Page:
A spinning aircraft follows a helical path, like a bicycle plunging down a spiral staircase. Its speed depends on the aircraft, the combination of stall and yaw that caused it to spin and even the density of the air. As a rough guide, however, a single revolution may consume 250 feet of altitude and a bit more than two seconds of time. The Gila River Indian Reservation was 4,500 feet below me when I kicked the left rudder: 18 turns and 40 seconds will just about use it all.

"Two turns," says Matt. "Now recover." No need to insist: I pop the stick to neutral, make sure the throttle is closed and stomp the right rudder pedal. Yes! The desert slows -- slows -- stops. "Left rudder," Matt reminds me. Otherwise the Lakes might spin in the other direction.

All these motions are violent, which also goes against everything I've been taught. But the most counterintuitive command is the next one: "Stick forward." The Lakes is still stalled, and the only way to remedy that is to point the nose straight down, it seems to me. In truth, our dive angle is about 60 degrees.

The airspeed indicator winds up to 80 mph, 100 mph, 130 mph, at which point I honk back on the stick to Matt's urging: "Pull! Pull! Pull!" Centrifugal force rams me into my parachute pack and expels the air from my lungs. (After a few spins, I find that I can retain the air and lessen the strain by tightening the muscles in my throat.) "Three-point-two Gs," Matt announces cheerfully. "Your Piper Cub is good for three-point-two Gs."

With 3.2 gravities pulling at me, I briefly weigh 560 pounds. But in for a penny, in for a pound, as it were. The Arizona desert assumes ever more astonishing configurations below us. I spin to the right; I spin at full throttle; I transform the Lakes into a falling leaf. My most awful experience is the snap roll, which results from being too heavy on the controls while flying fast. The spin then takes place in horizontal mode, and I feel as if I'm riding a paper dart flung backwards.

My favorite is the Immelmann turn, named for a German ace who found he could turn the tables on a pursuer by nosing down to increase his speed, zooming up and over and rolling upright at the top of the loop. Achtung! The hunted becomes the hunter. I fancy that I'm rather good at this, but of course there's no enemy fighter in actual pursuit.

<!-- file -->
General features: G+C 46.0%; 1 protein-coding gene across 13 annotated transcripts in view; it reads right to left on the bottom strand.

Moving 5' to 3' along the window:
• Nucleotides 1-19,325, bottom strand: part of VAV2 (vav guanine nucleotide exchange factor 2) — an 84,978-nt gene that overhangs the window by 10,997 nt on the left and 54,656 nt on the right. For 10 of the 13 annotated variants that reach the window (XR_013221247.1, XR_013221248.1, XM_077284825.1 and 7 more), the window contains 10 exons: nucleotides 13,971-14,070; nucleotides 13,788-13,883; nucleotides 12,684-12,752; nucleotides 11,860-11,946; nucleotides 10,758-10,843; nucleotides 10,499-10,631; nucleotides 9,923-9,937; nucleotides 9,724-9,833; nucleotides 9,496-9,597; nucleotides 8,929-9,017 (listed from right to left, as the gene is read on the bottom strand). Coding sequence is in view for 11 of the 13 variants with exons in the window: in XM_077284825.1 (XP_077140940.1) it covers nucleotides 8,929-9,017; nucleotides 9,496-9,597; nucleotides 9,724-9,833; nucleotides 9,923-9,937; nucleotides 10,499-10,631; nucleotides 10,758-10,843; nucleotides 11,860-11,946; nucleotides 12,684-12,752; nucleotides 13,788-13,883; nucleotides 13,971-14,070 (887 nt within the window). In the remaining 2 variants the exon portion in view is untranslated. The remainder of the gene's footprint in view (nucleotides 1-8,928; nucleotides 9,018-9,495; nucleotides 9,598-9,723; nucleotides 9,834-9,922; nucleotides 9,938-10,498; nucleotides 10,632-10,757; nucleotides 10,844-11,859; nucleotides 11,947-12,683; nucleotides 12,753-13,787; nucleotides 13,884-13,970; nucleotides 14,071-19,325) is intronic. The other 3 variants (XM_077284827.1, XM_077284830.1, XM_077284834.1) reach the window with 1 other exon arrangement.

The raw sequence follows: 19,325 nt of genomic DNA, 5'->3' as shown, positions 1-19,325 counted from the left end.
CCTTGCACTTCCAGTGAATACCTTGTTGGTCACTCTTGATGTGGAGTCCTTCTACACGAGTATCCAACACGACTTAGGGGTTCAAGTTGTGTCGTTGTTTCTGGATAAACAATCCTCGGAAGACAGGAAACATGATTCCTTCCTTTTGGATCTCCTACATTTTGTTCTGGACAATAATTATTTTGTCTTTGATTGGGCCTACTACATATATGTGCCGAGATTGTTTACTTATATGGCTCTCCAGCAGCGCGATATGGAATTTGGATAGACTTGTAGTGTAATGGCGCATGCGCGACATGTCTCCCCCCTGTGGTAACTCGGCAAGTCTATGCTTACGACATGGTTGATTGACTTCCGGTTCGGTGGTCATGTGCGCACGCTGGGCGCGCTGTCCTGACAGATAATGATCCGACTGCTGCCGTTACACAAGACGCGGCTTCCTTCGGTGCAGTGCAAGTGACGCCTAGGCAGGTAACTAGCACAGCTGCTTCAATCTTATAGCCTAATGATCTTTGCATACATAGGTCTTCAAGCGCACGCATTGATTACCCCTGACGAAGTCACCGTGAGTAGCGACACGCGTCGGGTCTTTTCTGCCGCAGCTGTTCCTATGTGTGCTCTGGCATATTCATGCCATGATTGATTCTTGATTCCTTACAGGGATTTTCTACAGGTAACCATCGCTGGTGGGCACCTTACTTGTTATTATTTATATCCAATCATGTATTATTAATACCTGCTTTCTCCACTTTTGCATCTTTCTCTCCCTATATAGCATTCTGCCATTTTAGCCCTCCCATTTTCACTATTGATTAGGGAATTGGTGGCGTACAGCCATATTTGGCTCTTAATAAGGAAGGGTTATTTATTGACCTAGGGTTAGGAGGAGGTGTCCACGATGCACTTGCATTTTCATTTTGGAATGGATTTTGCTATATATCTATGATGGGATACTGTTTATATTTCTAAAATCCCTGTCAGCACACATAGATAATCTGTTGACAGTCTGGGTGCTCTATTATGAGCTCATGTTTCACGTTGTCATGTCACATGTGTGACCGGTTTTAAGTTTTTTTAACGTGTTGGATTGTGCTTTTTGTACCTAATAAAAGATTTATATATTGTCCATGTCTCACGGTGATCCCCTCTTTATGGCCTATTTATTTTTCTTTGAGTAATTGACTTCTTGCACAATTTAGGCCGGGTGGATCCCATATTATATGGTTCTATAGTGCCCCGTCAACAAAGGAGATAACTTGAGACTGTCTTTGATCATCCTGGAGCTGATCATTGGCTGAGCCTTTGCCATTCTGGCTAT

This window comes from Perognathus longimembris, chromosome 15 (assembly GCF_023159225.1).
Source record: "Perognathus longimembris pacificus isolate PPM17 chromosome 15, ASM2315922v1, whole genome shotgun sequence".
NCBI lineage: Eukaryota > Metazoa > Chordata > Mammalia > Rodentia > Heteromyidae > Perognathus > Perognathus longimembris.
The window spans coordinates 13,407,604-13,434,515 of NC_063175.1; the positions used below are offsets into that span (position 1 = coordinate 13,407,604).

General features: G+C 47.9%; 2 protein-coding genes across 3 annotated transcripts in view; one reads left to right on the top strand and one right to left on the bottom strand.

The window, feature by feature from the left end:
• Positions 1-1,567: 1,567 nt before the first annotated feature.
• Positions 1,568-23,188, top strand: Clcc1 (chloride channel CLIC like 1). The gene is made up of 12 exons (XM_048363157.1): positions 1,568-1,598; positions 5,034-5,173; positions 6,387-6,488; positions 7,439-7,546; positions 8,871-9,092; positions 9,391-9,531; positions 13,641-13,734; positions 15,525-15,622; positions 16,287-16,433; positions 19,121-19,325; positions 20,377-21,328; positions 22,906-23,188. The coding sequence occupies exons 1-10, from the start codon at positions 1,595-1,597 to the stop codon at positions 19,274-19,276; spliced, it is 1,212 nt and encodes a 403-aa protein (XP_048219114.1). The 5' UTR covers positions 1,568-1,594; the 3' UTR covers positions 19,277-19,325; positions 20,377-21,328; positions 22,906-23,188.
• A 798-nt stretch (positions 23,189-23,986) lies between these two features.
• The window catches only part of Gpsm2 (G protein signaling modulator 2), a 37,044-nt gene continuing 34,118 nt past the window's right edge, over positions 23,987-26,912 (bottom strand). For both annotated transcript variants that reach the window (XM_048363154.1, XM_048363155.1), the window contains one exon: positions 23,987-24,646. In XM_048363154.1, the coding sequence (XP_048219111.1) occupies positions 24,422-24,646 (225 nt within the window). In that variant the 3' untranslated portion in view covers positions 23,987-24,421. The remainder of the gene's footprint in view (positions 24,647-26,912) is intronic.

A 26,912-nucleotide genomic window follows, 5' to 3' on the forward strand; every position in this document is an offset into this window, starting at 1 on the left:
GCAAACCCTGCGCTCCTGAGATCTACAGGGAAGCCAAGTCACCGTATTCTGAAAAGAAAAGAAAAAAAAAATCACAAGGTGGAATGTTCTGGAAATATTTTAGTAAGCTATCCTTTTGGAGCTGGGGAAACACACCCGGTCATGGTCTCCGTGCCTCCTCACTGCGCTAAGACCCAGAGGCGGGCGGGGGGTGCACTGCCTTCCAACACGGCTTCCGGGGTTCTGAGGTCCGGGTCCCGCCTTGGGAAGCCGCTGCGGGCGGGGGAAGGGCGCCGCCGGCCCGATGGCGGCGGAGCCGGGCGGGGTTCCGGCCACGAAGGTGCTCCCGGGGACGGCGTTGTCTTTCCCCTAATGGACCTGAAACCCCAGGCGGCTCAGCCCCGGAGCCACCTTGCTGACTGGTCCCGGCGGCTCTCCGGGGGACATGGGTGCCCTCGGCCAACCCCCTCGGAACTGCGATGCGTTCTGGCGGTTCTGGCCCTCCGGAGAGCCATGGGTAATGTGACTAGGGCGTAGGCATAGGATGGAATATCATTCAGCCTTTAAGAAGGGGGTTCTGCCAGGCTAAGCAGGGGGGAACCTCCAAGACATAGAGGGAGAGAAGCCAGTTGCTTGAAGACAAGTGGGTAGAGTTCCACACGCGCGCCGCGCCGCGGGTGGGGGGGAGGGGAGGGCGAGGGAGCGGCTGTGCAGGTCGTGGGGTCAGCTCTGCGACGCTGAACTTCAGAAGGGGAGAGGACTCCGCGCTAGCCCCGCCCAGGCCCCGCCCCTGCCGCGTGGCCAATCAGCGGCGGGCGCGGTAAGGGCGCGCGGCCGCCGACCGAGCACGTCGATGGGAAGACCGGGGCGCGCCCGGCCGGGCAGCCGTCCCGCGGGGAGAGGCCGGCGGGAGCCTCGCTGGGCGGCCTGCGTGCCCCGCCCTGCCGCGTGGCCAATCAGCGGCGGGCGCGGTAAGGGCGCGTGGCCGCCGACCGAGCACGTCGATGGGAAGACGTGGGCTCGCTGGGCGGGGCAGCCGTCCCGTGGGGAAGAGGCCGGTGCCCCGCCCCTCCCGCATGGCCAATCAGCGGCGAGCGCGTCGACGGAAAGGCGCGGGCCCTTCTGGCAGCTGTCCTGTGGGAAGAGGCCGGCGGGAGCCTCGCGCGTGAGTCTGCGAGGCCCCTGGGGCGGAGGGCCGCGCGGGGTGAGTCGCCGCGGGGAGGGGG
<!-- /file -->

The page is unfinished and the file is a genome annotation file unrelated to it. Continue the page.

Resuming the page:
As for the Mueller-Beggs recovery, it's a drill for the pilot who knows only that the aircraft has become a falling, turning object. It could be spinning, or it could be in a death spiral, with the plane flying toward the ground in a wide, continuous, accelerating turn. How to decide? Just let go of everything and watch the airspeed indicator.

A steady needle means that the plane is stalled and you should recover from a spin. If your speed is increasing, you are in a descending spiral like the one that killed JFK Jr. in 1999, and you must level the wings and raise the nose, if you can. Of these possibilities, a spiral is less frightening (Mr. Kennedy probably didn't know he was flying into the water) but more deadly. In the 1920s, before blind-flying instruments were commonly installed, pilots would deliberately spin their aircraft if they were caught in clouds or haze, so as to avoid the death spiral. A spinning airplane descends at a steady rate, and probably you'll see the ground in time to recover.

Two weeks later, I'm again flying the Piper Cub over the pine woods of home, with only the occasional patch of snow. As a tribute to our belated spring, I climb to 4,500 feet and try a few spin recoveries, then treat myself to a loop, a roll and an Immelmann.

Just kidding. The Cub is 55 years old, its engine develops half the horsepower of the family sedan and it wasn't designed for aerobatics. But it's nice to know that I can accomplish those marvels if I have to.